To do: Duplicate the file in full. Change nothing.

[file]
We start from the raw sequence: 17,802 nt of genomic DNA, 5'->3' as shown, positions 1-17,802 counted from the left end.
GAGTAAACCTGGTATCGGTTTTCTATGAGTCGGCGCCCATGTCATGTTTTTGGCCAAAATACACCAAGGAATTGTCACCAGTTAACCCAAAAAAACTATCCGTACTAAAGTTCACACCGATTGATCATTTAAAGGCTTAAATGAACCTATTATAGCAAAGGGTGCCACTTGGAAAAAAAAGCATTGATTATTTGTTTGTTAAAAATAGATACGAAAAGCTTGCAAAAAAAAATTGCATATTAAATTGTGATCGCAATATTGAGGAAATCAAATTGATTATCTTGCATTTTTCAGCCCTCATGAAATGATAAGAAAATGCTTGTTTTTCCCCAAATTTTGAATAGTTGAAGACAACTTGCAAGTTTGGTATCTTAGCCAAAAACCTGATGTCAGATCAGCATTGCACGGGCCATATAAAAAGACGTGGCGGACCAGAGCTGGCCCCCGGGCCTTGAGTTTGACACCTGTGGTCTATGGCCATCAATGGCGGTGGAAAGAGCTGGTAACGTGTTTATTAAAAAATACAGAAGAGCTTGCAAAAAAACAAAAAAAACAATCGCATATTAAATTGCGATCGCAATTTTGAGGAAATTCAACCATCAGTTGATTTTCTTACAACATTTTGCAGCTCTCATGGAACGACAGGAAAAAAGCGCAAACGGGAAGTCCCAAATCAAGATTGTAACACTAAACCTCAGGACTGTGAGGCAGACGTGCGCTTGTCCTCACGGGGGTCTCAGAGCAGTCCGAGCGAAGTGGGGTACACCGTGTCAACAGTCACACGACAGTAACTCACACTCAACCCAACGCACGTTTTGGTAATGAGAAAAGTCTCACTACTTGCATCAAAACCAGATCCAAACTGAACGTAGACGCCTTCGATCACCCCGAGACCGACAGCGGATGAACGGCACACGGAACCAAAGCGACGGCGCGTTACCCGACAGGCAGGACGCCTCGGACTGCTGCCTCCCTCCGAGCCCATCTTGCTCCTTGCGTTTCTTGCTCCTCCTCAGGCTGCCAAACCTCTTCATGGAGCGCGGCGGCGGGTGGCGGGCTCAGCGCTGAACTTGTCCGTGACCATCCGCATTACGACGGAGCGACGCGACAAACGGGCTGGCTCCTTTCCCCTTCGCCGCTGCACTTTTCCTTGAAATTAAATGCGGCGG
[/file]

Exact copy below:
We start from the raw sequence: 17,802 nt of genomic DNA, 5'->3' as shown, positions 1-17,802 counted from the left end.
GAGTAAACCTGGTATCGGTTTTCTATGAGTCGGCGCCCATGTCATGTTTTTGGCCAAAATACACCAAGGAATTGTCACCAGTTAACCCAAAAAAACTATCCGTACTAAAGTTCACACCGATTGATCATTTAAAGGCTTAAATGAACCTATTATAGCAAAGGGTGCCACTTGGAAAAAAAAGCATTGATTATTTGTTTGTTAAAAATAGATACGAAAAGCTTGCAAAAAAAAATTGCATATTAAATTGTGATCGCAATATTGAGGAAATCAAATTGATTATCTTGCATTTTTCAGCCCTCATGAAATGATAAGAAAATGCTTGTTTTTCCCCAAATTTTGAATAGTTGAAGACAACTTGCAAGTTTGGTATCTTAGCCAAAAACCTGATGTCAGATCAGCATTGCACGGGCCATATAAAAAGACGTGGCGGACCAGAGCTGGCCCCCGGGCCTTGAGTTTGACACCTGTGGTCTATGGCCATCAATGGCGGTGGAAAGAGCTGGTAACGTGTTTATTAAAAAATACAGAAGAGCTTGCAAAAAAACAAAAAAAACAATCGCATATTAAATTGCGATCGCAATTTTGAGGAAATTCAACCATCAGTTGATTTTCTTACAACATTTTGCAGCTCTCATGGAACGACAGGAAAAAAGCGCAAACGGGAAGTCCCAAATCAAGATTGTAACACTAAACCTCAGGACTGTGAGGCAGACGTGCGCTTGTCCTCACGGGGGTCTCAGAGCAGTCCGAGCGAAGTGGGGTACACCGTGTCAACAGTCACACGACAGTAACTCACACTCAACCCAACGCACGTTTTGGTAATGAGAAAAGTCTCACTACTTGCATCAAAACCAGATCCAAACTGAACGTAGACGCCTTCGATCACCCCGAGACCGACAGCGGATGAACGGCACACGGAACCAAAGCGACGGCGCGTTACCCGACAGGCAGGACGCCTCGGACTGCTGCCTCCCTCCGAGCCCATCTTGCTCCTTGCGTTTCTTGCTCCTCCTCAGGCTGCCAAACCTCTTCATGGAGCGCGGCGGCGGGTGGCGGGCTCAGCGCTGAACTTGTCCGTGACCATCCGCATTACGACGGAGCGACGCGACAAACGGGCTGGCTCCTTTCCCCTTCGCCGCTGCACTTTTCCTTGAAATTAAATGCGGCGG